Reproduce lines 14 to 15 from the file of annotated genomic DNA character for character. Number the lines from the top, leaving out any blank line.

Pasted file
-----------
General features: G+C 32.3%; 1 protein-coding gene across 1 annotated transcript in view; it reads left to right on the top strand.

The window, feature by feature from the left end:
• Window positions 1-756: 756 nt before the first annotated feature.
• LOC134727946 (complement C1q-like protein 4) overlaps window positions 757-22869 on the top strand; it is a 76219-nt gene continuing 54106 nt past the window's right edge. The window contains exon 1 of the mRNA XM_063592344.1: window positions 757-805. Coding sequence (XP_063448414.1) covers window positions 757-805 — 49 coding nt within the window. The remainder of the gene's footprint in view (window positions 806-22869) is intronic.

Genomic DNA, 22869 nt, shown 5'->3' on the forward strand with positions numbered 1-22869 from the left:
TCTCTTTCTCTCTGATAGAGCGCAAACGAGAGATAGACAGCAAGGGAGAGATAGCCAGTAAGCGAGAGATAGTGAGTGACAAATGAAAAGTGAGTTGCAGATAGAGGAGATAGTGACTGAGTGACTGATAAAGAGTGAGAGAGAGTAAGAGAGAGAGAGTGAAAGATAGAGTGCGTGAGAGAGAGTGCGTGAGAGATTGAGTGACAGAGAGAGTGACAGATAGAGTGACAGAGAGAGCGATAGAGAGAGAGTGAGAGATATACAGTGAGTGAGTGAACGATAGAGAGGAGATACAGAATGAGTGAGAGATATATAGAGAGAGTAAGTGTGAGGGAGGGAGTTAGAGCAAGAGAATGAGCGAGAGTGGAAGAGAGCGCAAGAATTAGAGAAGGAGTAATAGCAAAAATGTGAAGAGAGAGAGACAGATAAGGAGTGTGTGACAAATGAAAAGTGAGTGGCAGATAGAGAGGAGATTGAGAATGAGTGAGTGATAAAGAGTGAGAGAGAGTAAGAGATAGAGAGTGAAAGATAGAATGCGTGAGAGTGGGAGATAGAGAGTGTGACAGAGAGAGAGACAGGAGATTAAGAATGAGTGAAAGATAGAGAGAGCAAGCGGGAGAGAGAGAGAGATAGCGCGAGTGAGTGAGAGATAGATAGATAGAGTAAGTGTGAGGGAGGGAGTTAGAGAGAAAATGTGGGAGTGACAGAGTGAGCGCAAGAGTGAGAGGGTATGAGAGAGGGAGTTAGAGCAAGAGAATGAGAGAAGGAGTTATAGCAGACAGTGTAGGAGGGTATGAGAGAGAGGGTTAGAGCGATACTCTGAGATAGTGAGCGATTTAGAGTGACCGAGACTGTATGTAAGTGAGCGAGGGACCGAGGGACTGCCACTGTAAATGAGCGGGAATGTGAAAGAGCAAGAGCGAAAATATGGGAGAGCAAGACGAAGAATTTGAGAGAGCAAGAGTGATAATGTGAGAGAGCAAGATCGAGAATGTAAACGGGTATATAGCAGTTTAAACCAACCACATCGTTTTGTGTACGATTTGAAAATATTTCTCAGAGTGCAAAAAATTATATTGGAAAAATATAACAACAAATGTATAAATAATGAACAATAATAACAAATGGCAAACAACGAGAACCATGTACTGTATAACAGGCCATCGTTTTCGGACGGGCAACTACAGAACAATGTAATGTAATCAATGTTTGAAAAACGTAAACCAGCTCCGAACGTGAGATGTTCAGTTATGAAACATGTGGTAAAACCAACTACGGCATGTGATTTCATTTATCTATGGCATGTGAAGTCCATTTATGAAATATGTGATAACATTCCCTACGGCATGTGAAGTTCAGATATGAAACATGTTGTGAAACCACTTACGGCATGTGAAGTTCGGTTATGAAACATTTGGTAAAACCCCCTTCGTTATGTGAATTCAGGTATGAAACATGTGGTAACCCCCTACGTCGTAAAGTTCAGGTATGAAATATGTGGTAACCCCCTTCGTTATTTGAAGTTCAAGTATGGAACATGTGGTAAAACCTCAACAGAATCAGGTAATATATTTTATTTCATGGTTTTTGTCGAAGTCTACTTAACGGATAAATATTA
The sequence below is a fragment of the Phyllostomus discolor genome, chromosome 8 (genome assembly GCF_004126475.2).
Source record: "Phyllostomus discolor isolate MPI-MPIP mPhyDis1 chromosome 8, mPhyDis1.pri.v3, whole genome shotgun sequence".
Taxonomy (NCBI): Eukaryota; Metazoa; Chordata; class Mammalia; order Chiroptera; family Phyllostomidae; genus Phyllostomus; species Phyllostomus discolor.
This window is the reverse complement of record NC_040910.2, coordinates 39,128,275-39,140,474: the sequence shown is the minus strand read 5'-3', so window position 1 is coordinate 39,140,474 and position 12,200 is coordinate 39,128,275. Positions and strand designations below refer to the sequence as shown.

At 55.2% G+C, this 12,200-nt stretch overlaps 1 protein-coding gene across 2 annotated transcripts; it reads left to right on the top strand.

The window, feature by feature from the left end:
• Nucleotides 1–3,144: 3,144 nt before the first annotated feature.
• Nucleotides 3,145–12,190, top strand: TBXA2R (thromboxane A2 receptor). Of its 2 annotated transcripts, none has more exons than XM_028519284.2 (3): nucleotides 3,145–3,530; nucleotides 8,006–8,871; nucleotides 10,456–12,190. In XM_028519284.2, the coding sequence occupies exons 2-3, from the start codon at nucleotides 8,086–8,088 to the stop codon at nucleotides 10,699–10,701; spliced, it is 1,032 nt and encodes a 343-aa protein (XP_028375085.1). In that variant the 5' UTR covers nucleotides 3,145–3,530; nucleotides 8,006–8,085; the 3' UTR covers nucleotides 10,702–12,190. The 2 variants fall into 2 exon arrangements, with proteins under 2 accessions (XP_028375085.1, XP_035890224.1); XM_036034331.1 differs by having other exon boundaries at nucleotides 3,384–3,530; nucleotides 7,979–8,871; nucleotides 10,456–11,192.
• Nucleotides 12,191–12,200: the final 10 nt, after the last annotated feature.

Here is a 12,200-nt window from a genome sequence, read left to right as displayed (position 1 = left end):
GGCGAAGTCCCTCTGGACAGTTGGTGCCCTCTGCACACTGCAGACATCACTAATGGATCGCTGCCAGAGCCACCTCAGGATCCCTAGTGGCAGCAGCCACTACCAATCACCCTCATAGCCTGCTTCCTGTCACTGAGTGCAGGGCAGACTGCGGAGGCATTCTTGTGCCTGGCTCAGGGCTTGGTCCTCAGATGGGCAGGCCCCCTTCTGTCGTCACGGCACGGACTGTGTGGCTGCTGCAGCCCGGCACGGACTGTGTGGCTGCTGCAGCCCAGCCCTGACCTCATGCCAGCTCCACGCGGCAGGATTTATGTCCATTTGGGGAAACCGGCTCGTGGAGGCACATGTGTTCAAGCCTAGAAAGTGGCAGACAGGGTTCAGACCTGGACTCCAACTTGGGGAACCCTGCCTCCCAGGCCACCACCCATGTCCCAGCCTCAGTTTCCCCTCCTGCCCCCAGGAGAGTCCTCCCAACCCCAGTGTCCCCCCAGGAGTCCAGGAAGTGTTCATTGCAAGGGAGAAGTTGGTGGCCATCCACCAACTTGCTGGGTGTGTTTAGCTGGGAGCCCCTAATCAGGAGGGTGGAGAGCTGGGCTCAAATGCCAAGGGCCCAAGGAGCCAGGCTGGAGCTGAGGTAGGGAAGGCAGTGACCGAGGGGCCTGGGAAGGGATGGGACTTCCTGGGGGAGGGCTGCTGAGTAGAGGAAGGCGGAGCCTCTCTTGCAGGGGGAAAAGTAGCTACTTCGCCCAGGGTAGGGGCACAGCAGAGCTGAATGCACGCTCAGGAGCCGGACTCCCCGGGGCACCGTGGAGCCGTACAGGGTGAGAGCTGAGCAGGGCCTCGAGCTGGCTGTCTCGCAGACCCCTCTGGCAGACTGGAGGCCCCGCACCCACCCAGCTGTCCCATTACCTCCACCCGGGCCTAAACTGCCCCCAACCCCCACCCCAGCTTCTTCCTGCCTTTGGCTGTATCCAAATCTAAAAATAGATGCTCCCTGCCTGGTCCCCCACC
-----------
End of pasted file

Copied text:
• Nucleotides 3,145–12,190, top strand: TBXA2R (thromboxane A2 receptor). Of its 2 annotated transcripts, none has more exons than XM_028519284.2 (3): nucleotides 3,145–3,530; nucleotides 8,006–8,871; nucleotides 10,456–12,190. In XM_028519284.2, the coding sequence occupies exons 2-3, from the start codon at nucleotides 8,086–8,088 to the stop codon at nucleotides 10,699–10,701; spliced, it is 1,032 nt and encodes a 343-aa protein (XP_028375085.1). In that variant the 5' UTR covers nucleotides 3,145–3,530; nucleotides 8,006–8,085; the 3' UTR covers nucleotides 10,702–12,190. The 2 variants fall into 2 exon arrangements, with proteins under 2 accessions (XP_028375085.1, XP_035890224.1); XM_036034331.1 differs by having other exon boundaries at nucleotides 3,384–3,530; nucleotides 7,979–8,871; nucleotides 10,456–11,192.
• Nucleotides 12,191–12,200: the final 10 nt, after the last annotated feature.